Mao Zedong, also transliterated as Mao Tse-tung listen (help·info), and commonly referred to as Chairman Mao (December 26, 1893 – September 9, 1976), was a Chinese Communist revolutionary, guerrilla warfare strategist, Marxist political philosopher, and leader of the Chinese Revolution. He was the architect and founding father of the People's Republic of China (PRC) from its establishment in 1949, and held authoritarian control over the nation until his death in 1976. His theoretical contribution to Marxism–Leninism, along with his military strategies and brand of policies, are collectively known as Maoism.
Mao rose to power by commanding the Long March, forming a Second United Front with Nationalists during the Second Sino-Japanese War to repel a Japanese invasion, and leading the Communist Party of China (CPC) to victory against Chiang Kai-shek's Kuomintang (KMT) in the Chinese Civil War. After solidifying the reunification of China through his Campaign to Suppress Counterrevolutionaries, Mao enacted sweeping land reform, by using violence and terror to overthrow the feudal landlords before seizing their large estates and dividing the land into people's communes. During the years when Mao was China’s 'Great Helmsman', a range of positive changes came to China. These included doubling the school population, providing universal housing, abolishing unemployment and inflation, increasing health care access, and dramatically raising life expectancy. As a result, Mao is still officially held in high regard by many in China as a great political strategist, military mastermind, and savior of the nation. Maoists further promote his role as a theorist, statesman, poet, and visionary, while anti-revisionists continue to defend most of his policies.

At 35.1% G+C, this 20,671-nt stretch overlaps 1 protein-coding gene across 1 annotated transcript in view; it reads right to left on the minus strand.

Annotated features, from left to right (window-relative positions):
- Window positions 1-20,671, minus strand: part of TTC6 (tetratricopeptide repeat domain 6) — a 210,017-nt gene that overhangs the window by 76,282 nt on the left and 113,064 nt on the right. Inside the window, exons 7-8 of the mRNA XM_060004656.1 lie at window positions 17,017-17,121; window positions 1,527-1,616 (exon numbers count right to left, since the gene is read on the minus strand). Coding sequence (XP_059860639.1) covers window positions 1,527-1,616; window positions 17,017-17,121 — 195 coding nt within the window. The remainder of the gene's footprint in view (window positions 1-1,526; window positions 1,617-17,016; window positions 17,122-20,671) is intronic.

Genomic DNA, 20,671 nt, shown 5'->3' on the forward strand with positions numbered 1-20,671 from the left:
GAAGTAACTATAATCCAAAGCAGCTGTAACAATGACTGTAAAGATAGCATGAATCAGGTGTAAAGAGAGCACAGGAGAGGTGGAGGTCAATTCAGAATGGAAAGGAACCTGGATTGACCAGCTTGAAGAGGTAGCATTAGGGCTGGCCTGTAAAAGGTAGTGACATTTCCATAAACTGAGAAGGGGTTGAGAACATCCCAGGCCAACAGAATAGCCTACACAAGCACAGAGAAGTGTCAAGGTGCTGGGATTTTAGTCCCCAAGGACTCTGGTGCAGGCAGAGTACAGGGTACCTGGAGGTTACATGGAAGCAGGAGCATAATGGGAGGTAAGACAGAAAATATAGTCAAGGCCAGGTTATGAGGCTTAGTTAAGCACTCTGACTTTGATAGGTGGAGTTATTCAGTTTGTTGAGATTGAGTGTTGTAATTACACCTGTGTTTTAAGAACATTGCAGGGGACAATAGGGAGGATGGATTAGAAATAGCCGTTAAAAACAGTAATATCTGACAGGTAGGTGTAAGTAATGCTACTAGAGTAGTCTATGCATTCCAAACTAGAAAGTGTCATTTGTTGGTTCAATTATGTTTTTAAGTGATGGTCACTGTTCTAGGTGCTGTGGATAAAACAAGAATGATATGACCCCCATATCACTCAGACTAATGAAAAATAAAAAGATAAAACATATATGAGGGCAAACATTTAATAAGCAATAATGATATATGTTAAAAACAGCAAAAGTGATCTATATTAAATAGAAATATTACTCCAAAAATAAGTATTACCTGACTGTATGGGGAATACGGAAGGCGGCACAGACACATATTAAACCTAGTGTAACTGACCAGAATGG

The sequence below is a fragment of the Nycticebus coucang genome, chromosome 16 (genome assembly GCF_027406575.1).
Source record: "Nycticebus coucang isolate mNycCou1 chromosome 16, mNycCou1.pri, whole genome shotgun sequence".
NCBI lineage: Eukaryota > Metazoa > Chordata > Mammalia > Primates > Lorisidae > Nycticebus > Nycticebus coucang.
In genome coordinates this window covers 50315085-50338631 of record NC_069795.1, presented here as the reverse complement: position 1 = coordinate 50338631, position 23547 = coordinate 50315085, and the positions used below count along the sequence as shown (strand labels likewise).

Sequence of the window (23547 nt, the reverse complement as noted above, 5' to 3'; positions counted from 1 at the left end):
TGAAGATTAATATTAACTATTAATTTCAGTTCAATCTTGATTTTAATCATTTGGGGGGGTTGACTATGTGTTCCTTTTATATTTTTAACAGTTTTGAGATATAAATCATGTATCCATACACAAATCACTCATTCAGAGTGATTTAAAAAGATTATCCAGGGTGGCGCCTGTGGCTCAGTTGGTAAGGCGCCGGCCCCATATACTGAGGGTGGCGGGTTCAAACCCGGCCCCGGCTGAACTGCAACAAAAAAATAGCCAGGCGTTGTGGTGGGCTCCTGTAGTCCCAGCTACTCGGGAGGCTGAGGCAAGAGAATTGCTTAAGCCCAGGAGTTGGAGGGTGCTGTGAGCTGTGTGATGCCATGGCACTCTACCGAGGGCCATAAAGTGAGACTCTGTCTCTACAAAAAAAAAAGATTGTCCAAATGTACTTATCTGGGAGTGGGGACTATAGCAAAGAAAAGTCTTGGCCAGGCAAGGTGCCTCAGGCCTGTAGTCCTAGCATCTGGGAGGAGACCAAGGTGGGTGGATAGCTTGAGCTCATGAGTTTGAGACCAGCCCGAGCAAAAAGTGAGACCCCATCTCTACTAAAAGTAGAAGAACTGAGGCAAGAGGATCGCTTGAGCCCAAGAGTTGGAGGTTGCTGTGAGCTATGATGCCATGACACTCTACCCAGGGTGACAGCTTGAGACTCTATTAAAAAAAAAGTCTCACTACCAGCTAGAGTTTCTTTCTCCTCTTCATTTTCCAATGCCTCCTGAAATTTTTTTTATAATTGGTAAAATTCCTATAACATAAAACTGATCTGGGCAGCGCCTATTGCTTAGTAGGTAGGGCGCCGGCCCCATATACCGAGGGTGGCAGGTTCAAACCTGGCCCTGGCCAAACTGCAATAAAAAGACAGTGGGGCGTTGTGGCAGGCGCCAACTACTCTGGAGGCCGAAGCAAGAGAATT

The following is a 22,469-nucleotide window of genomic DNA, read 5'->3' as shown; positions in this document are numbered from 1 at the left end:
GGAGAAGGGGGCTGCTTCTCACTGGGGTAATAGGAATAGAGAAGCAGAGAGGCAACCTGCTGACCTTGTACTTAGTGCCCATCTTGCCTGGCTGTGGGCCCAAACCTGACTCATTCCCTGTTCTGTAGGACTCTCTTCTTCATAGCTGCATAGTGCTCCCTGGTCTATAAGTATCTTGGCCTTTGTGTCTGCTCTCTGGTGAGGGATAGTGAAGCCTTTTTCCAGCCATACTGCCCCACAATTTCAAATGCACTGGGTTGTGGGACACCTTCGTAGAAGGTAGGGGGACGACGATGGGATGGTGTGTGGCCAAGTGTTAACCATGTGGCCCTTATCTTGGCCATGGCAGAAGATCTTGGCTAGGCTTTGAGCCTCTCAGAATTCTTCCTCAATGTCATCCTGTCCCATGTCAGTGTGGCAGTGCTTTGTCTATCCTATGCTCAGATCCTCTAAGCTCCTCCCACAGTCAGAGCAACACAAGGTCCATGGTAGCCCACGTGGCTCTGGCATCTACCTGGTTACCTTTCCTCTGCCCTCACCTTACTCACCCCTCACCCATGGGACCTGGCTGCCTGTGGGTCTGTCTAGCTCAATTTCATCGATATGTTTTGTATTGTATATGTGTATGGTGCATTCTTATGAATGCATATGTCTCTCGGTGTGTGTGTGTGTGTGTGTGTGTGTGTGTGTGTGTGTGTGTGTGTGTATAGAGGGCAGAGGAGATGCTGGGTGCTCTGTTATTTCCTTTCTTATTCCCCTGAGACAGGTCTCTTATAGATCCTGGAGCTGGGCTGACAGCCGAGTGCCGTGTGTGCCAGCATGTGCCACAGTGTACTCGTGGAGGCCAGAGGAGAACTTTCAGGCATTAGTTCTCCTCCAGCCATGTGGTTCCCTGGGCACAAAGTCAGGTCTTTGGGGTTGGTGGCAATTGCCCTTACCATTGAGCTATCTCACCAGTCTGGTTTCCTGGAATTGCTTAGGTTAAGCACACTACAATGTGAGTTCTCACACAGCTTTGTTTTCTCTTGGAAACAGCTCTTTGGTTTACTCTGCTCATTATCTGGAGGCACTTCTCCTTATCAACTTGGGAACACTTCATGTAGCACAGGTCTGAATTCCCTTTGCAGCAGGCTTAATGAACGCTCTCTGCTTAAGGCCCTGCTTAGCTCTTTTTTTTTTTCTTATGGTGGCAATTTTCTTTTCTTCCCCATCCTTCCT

Mao remains a controversial figure to this day, with a contentious legacy that is subject to continuing revision and fierce debate. Nationwide political campaigns led by Mao, such as the Great Leap Forward and the Cultural Revolution, are often considered catastrophic failures. While China's population almost doubled during the period of Mao's leadership (from around 550 to over 900 million), his rule from 1949 to 1976 is believed to have caused the deaths of 40 to 70 million people. Severe starvation during the Great Chinese Famine, mass suicide as a result of the Three-anti/five-anti campaigns, and political persecution during both the Anti-Rightist Movement and struggle sessions all resulted from these programs. His campaigns and their varying disastrous consequences are further blamed for damaging the culture and society of China, as historical relics were destroyed and religious sites were ransacked.